I put my hand over his mouth. "Come, you born magpie," said I, "you shan't make yourself out so much worse than you are."

[Eva Van Arsdel to Isabel Convers.]

My Dear Belle:—I told you I would write the end of my little adventure, and whether the "hermit" comes or not. Yes, my dear, sure enough, he did come, and mamma and we all like him immensely; he had really quite a success among us. Even Ida, who never receives calls, was gracious and allowed him to come into her sanctum because he is a champion of the modern idea about women. Have you seen an article in the "Milky Way" on the "Women of our Times," taking the modern radical ground? Well, it was by him; it suited Ida to a hair, but some little things in it vexed me because there was a phrase or two about the "fashionable butterflies," and all that; that comes a great deal too near the truth to be altogether agreeable. I don't care when Ida says such things, because she's another woman, and between ourselves we know there is a deal of nonsense current among us, and if we have a mind to talk about it among ourselves, why its like abusing one's own relations in the bosom of the family, one of the sweetest domestic privileges, you know; but, when lordly man begins to come to judgment and call over the roll of our sins, I am inclined to tell him to look at home, and to say, "Pray, what do you know about us sir?" I stand up for my sex, right or wrong; so you see we had a spicy little controversy, and I made the hermit open his eyes, (and, between us, he has handsome eyes to open). He looked innocently astonished at first to be taken up so briskly, and called to account for his sayings. You see the way these men have of going on and talking without book about us quite blinds them; they can set us down conclusively in the abstract when they don't see us or hear us, but when a real live girl meets them and asks an account of their sayings they begin to be puzzled. However, I must say my lord can talk when he fairly is put up to it. He is a true, serious, earnest-hearted man, and does talk beautifully, and his eyes speak when he is silent. The forepart of the evening, you see we were in a state of most charming agreement; he was in our little "Italy," and we had the nicest of times going over all the pictures and portfolios and the dear old Italian life; it seems as if we had both of us seen, and thought of, and liked the same things—it was really curious!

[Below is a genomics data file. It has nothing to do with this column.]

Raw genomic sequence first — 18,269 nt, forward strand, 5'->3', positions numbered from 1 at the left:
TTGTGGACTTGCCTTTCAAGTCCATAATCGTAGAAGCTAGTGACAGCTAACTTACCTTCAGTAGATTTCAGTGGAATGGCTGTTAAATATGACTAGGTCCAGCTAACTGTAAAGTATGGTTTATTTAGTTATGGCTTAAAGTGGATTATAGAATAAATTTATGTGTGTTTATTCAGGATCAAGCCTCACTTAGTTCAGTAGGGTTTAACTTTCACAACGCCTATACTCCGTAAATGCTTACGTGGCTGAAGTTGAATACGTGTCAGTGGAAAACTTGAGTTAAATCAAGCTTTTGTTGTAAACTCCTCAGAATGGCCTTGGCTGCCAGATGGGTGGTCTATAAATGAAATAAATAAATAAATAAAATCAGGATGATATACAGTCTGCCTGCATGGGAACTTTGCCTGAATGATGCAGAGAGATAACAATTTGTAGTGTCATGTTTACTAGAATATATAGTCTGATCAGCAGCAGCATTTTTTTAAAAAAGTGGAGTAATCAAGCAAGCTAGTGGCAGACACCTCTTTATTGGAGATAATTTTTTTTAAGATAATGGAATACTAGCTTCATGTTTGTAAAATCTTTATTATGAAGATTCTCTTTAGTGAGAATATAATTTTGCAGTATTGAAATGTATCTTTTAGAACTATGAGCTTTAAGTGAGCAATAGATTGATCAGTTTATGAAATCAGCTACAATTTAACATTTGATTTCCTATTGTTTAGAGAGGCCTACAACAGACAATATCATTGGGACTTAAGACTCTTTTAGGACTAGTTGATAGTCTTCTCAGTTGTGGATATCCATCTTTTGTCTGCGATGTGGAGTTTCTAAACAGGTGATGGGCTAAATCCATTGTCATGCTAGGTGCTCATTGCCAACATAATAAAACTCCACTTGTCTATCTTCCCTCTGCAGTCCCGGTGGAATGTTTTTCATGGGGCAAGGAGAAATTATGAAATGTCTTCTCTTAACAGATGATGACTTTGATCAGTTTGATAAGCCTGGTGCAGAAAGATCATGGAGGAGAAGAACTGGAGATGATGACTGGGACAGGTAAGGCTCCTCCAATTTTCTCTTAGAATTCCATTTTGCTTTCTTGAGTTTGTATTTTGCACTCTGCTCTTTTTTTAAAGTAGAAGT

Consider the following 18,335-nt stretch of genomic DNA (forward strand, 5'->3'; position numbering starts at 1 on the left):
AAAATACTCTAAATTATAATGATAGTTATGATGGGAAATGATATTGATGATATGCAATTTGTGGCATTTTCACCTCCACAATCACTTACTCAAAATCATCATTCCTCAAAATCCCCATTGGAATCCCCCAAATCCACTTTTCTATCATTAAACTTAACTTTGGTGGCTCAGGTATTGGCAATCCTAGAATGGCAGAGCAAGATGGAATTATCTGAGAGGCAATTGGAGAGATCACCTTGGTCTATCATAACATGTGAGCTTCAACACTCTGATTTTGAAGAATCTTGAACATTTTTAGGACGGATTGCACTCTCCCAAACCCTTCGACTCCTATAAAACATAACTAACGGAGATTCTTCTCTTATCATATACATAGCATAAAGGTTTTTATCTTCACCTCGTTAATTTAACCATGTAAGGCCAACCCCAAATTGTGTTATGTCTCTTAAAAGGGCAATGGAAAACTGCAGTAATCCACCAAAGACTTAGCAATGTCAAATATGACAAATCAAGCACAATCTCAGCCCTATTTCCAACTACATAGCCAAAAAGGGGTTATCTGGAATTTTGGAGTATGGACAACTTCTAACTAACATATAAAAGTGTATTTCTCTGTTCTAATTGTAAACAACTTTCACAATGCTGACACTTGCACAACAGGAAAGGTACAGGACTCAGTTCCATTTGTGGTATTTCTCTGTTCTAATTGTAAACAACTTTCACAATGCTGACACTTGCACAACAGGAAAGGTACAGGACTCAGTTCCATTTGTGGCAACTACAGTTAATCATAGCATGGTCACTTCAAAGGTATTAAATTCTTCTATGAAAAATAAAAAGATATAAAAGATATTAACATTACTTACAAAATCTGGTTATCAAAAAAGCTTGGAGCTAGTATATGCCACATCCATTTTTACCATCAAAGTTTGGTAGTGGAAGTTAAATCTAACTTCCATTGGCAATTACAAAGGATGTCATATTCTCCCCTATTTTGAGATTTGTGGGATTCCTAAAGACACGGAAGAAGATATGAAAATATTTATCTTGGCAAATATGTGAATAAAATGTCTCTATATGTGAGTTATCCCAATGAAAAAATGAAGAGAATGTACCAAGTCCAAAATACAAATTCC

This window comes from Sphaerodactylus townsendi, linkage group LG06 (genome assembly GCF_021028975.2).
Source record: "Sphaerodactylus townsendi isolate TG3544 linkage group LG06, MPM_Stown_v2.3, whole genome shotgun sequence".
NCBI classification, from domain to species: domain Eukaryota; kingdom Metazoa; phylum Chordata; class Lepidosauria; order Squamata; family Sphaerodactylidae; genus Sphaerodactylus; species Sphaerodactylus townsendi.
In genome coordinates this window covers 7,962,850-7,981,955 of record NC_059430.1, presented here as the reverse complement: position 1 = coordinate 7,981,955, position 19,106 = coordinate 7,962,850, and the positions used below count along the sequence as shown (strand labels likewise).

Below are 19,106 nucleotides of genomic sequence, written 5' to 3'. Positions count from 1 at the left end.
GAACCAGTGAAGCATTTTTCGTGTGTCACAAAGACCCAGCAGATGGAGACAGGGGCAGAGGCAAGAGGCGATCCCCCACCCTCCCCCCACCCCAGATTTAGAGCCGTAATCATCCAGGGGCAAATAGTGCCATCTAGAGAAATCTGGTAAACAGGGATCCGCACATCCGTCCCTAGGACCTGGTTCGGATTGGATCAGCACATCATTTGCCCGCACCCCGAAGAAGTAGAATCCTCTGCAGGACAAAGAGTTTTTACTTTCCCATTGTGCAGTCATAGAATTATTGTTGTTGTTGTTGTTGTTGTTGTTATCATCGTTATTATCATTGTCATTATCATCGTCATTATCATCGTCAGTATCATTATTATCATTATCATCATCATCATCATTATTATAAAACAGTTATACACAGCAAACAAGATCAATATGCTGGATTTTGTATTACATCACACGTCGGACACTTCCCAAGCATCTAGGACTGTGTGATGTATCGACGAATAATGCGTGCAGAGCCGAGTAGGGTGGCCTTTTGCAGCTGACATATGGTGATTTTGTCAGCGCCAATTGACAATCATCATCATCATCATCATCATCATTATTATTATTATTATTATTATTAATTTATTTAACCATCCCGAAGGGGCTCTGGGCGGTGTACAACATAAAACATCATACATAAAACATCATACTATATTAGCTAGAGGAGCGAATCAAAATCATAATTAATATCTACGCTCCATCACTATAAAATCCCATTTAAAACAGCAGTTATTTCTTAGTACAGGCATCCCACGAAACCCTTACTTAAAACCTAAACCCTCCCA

Well, like enough, that's all there is to it. Ten to one he never will call again. Mamma invited him to be here every Wednesday, quite urged it upon him, but he said his time was so filled up with work. There you see is where men have the advantage of girls! They have something definite to fill up their time, thought and hearts; we nothing, so we think of them from sheer idleness, and they forget us through press of business. Ten to one he never calls here again. Why should he? I shouldn't think he would. I wouldn't if I were he. He isn't a dancing man, nor an idler, but one that takes life earnestly, and after all I dare say he thinks us fashionable girls a sad set. But I'm sure he must admire Ida; and she was wonderfully gracious for her, and gave him the entrée of her sanctum, where there never are any but rational sayings and doings.

Well, we shall see.

I am provoked with what you tell me about the reports of my engagement to Mr. Sydney, and I tell you now once again "No, no." I told you in my last that I was not engaged, and I now tell you what is more that I never can, shall or will be engaged to him; my mind is made up, but how to get out of the net that is closing round me I don't see. I think all these things are "perplexing and disagreeable." If a girl wants to do the fair thing it is hard to know how. First you refuse outright, and then my lord comes as a friend. Will you only allow him the liberty to try and alter your feelings, and all that? You shall not be forced; he only wants you to get more acquainted, and the result is you go on getting webbed and meshed in day after day more and more. You can't refuse flowers and attentions offered by a friend; if you take them you may be quite sure they will be made to mean more. Mamma and Aunt Maria have a provoking way of talking about it constantly as a settled thing, and one can't protest from morning till night, apropos to every word. At first they urged me to receive his attentions; now they are saying that I have accepted so many I can't honorably withdraw. And so he doesn't really give me an opportunity to bring the matter to a crisis; he has a silent taking-for-granted air, that is provoking. But the law that binds our sex is the law of all ghosts and spirits; we can't speak till we are spoken to; meanwhile reports spread, and people say hateful things as if you were trying and failing. How angry that makes me! One is almost tempted sometimes to accept just to show that one can; but, seriously, dear Belle, this is wicked trifling. Marriage is an awful, a tremendous thing, and we of the church are without excuse if we go into it lightly or unadvisedly, and I never shall marry till I see the man that is my fate. I have what mamma calls domestic ideas, and I'm going to have them, and when I marry it shall be for the man alone, not a pieced up affair of carriages, horses, diamonds, opera boxes, cashmeres with a man, but a man for whom all the world were well lost; then I shall not be afraid of the church service which now stands between me and Mr. Sydney. I cannot, I dare not lie to God and swear falsely at the altar, to gain the whole world.